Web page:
Q: Please help me with my cat’s hairballs! She wakes me up whenever she throws one up and I feel terrible for her.
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A: Consider yourself lucky that you’re a light sleeper. Some of us get up in the middle of the night and squish on them as we pad over to the bathroom in our bare feet. Yuck!
While they’re undeniably gross, hairballs are actually normal and, as carnivores, cats are especially good at vomiting up thing that should not be in their stomachs –– like all the hair that accumulates there in the normal course of their daily toilette.
In any case, the timing of your question is apropos. This year and every year the U.S. pet industry sets aside the last Friday in April so we can collectively contemplate the deep mysteries of the hairball (technically known as a trichobezoar)
Call it a marketing tactic designed to sell more hairball remedies, but veterinarians everywhere are undeniably on board with Hairball Awareness Day (on April 27). The simple take home message? Hairballs can be bad in some cases.
For cats who throw one up more than once a week, hairballs can mean more than just a household annoyance. Chronic vomiting, malnutrition and surgical intervention are in no way unheard of. If frequent hairballs are the case, your cat deserves a vet visit to make sure she’s OK. But for the moderately afflicted, there are some simple remedies we recommend:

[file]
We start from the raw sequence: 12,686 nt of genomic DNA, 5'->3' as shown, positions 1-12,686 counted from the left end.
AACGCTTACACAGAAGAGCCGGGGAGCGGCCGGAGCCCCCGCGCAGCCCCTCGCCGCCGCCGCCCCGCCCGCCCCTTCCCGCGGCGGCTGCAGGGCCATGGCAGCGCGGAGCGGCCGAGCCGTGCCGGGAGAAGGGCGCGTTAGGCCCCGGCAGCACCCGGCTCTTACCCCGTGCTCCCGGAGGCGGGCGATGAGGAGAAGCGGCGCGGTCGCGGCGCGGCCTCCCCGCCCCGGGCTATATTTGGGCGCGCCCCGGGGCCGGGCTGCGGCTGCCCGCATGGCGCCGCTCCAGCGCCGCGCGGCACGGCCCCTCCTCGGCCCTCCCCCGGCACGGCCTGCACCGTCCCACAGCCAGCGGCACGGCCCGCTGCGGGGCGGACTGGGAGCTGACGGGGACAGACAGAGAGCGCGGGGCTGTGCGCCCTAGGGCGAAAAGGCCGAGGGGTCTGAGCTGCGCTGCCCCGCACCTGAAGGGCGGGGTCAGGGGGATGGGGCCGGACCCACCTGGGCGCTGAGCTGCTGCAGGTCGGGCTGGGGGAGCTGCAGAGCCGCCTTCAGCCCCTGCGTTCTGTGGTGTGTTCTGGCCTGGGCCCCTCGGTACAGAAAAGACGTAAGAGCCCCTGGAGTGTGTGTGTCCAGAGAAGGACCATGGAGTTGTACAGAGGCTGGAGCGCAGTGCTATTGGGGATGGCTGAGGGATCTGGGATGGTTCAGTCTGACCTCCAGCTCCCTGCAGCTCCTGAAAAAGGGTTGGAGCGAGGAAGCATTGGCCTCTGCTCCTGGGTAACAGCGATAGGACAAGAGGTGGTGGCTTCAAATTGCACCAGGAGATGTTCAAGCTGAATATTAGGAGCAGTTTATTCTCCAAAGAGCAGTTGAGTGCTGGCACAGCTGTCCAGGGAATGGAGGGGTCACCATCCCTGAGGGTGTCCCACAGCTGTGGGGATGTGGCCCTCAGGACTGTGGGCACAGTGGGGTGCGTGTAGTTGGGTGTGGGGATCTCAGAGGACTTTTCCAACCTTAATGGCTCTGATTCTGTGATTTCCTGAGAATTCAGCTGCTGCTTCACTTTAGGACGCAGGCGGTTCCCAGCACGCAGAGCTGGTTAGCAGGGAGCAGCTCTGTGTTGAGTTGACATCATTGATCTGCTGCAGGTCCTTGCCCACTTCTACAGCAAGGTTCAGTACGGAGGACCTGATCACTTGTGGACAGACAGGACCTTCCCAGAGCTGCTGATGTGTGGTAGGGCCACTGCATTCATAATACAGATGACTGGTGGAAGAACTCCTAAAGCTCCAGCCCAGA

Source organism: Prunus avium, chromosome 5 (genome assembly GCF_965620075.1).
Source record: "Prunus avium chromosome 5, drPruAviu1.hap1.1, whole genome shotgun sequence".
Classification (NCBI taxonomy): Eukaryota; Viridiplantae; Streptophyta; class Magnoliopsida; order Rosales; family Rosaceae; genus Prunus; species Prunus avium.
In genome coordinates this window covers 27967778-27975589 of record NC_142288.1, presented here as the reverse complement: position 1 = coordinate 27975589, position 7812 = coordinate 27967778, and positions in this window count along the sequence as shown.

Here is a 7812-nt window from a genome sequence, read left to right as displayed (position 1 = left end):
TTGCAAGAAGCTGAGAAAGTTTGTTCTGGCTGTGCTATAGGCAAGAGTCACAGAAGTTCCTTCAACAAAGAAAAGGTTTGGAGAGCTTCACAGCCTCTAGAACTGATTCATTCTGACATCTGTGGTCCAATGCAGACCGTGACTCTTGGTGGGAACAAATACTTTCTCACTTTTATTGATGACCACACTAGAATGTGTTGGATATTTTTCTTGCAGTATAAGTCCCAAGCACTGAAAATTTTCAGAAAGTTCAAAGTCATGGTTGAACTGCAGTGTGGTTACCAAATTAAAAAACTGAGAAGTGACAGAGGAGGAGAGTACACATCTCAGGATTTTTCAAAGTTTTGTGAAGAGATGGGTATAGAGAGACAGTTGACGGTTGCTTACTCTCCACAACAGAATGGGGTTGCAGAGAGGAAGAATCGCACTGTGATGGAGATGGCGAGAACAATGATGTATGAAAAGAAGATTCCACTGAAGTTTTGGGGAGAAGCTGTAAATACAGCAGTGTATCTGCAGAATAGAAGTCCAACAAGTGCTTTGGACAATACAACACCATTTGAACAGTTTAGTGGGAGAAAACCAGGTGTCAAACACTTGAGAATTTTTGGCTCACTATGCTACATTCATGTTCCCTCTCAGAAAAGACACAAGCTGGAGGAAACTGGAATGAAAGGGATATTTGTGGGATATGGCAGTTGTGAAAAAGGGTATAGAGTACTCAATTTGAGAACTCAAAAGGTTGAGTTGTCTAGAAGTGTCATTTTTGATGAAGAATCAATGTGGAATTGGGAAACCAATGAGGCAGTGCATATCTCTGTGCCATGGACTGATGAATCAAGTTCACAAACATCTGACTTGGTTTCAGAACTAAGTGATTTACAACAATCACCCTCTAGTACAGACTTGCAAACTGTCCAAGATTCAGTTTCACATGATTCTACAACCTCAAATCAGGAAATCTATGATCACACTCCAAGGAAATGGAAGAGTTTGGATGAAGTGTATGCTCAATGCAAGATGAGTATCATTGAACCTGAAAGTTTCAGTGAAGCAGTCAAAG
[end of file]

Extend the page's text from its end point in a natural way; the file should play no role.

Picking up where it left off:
▪ Daily “brushing” sessions. I recommend that all cat people get their kitties addicted to daily brushing from a very early age. The Fulminator is an especially effective tool.
▪ Petroleum jelly-based products. For those who suffer more than others, daily petroleum-based hairball remedies are often the best solution. An inch of this tubed stuff every day can help.
▪ Hairball formula foods. If you happen to have cats who won’t accept anything they didn’t think of first, hairball formula foods are a reasonable idea. Infused with petroleum jelly-like ingredients, they can often do the trick when more direct alternatives just aren’t doable.
▪ Address the underlying problem, if any. Allergies and other skin diseases can lead to over-grooming, excess hair ingestion and hairballs.
▪ When all else fails, groom her! There’s always the possibility of frequent bathings and even full-body clip-downs to keep all that hair from balling up inside her.
▪ Ask your vet!
Dr. Patty Khuly has a veterinary practice at Sunset Animal Clinic in South Miami. Her website is drpattykhuly.com. Send questions to email@example.com.